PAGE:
“One Kettu is worth a thousand armies, if she has courage deep and blade sharp.”
Portrait of a Thief
History is told by the conquerors. Across the Western world, museums display the spoils of war, of conquest, of colonialism: priceless pieces of art looted from other countries, kept even now.
Will Chen plans to steal them back.
A senior at Harvard, Will fits comfortably in his carefully curated roles: a perfect student, an art history major and sometimes artist, the eldest son who has always been his parents’ American Dream. But when a mysterious Chinese benefactor reaches out with an impossible—and illegal—job offer, Will finds himself something else as well: the leader of a heist to steal back five priceless Chinese sculptures, looted from Beijing centuries ago.
His crew is every heist archetype one can imagine—or at least, the closest he can get. A con artist: Irene Chen, a public policy major at Duke who can talk her way out of anything. A thief: Daniel Liang, a premed student with steady hands just as capable of lockpicking as suturing. A getaway driver: Lily Wu, an engineering major who races cars in her free time. A hacker: Alex Huang, an MIT dropout turned Silicon Valley software engineer. Each member of his crew has their own complicated relationship with China and the identity they’ve cultivated as Chinese Americans, but when Will asks, none of them can turn him down.
Because if they succeed? They earn fifty million dollars—and a chance to make history. But if they fail, it will mean not just the loss of everything they’ve dreamed for themselves but yet another thwarted attempt to take back what colonialism has stolen.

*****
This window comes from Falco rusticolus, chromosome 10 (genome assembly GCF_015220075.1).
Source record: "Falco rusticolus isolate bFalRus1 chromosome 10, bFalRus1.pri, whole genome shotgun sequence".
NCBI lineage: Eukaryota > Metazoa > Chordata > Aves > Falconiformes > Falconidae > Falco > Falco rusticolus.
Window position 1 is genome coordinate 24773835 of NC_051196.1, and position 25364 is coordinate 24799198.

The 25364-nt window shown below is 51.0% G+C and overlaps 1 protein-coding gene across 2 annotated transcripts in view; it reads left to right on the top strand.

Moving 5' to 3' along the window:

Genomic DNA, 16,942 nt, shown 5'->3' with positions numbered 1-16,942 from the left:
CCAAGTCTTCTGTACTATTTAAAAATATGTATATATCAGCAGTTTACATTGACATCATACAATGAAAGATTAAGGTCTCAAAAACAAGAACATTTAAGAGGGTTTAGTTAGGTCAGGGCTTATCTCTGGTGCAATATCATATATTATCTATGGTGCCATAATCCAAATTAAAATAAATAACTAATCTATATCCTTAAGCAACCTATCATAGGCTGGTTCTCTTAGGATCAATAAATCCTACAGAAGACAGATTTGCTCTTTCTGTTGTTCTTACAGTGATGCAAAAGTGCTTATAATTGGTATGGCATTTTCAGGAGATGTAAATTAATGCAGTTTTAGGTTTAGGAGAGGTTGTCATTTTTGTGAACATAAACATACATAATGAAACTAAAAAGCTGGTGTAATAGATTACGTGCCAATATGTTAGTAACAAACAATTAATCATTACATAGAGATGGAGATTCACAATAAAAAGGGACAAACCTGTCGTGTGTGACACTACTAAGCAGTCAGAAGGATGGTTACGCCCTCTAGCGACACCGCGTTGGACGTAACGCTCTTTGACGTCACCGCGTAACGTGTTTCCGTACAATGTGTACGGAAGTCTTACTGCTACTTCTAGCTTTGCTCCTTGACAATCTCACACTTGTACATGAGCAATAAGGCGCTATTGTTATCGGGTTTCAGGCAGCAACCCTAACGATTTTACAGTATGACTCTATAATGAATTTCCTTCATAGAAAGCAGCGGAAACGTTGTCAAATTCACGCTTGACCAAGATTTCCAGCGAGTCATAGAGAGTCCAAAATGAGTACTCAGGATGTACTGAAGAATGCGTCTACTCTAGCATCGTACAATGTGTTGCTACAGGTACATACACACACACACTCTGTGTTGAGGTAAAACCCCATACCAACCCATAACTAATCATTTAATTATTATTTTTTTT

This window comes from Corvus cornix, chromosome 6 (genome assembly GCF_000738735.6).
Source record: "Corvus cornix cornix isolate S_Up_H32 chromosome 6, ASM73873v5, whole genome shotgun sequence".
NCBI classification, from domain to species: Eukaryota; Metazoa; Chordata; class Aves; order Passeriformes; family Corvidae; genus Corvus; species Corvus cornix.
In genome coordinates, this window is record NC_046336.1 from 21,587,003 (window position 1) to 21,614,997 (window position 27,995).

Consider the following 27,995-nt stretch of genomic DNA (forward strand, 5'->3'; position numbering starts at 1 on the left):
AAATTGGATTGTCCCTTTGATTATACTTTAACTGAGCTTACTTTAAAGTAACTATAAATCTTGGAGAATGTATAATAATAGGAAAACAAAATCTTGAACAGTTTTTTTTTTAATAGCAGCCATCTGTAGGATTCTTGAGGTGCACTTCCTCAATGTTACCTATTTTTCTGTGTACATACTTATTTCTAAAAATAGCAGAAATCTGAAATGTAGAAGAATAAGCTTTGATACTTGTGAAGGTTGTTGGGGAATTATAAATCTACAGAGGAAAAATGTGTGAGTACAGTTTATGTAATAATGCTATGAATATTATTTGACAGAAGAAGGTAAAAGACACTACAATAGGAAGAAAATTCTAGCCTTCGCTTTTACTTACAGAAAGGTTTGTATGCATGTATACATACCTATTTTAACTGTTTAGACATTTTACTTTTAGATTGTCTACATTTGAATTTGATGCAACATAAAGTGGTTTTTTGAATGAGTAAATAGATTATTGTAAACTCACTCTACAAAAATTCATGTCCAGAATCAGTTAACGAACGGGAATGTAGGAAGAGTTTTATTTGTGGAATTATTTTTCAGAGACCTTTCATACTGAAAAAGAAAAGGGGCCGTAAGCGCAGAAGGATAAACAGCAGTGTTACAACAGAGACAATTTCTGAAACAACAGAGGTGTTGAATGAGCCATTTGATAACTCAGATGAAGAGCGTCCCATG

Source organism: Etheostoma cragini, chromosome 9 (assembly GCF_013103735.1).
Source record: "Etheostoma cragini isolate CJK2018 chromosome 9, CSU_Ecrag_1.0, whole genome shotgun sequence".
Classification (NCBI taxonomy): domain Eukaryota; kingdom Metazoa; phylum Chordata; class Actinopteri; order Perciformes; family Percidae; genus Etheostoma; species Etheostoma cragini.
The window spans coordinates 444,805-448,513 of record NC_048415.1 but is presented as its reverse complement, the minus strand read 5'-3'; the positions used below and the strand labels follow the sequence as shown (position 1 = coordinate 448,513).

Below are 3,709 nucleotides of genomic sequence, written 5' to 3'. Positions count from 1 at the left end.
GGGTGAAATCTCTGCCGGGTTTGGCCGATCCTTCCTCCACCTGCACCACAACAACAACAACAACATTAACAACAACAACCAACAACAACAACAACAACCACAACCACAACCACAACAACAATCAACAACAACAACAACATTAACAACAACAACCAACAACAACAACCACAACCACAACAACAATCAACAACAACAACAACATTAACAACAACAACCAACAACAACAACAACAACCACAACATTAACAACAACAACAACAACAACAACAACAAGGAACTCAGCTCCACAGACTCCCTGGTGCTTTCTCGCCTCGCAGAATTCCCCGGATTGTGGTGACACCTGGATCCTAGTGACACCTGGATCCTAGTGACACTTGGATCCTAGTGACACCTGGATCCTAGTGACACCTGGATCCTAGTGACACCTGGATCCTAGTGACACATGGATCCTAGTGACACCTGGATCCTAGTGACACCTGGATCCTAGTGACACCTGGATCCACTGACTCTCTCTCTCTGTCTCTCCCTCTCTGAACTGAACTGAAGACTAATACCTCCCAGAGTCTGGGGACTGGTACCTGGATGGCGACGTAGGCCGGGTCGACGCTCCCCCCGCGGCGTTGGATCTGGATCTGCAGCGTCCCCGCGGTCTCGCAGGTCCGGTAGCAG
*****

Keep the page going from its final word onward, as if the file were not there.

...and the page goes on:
“And you?” Alex asked. “Why are you here?”
Irene knew how this should have gone. The same reason you are, she should have said, because Irene had spent her whole life learning how to be liked, the effect of a carefully chosen word or a smile shared like a secret. She had learned it from Will first, who did not even notice he was doing it, how easily the world gave way for him, and then the rest had been all her own. Twenty years, and Irene knew the truth was whatever she wanted to make of it.”
“Will had always known history was told by the conquerors. And yet it was another thing entirely to be here, surrounded by all that had been taken years ago, as the tour guide spoke of diplomatic gifts and priceless
treasures as if this country had not promised China a truce and then burned the Old Summer Palace to the ground. The Second Opium War had only ended in 1860. Once, he had thought it very far away. It did not feel that way now.”
“All parents leave their own scars. Were the ones who have to heal from them.”
What do you think? Have I convinced you to add any of the above to your TBR’s? Or have you already read any of them? Let me know your thoughts in the comments.
Uriah Heap was SO SO GOOD. I’m so glad you enjoyed it!
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I loved it! It was the perfect book for book lovers ☺️
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I haven’t read any of these and they all sound brilliant. I definitely want to read Uriah Heap
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Oh you should definitely pick it up! It’s the perfect book for book lovers 😊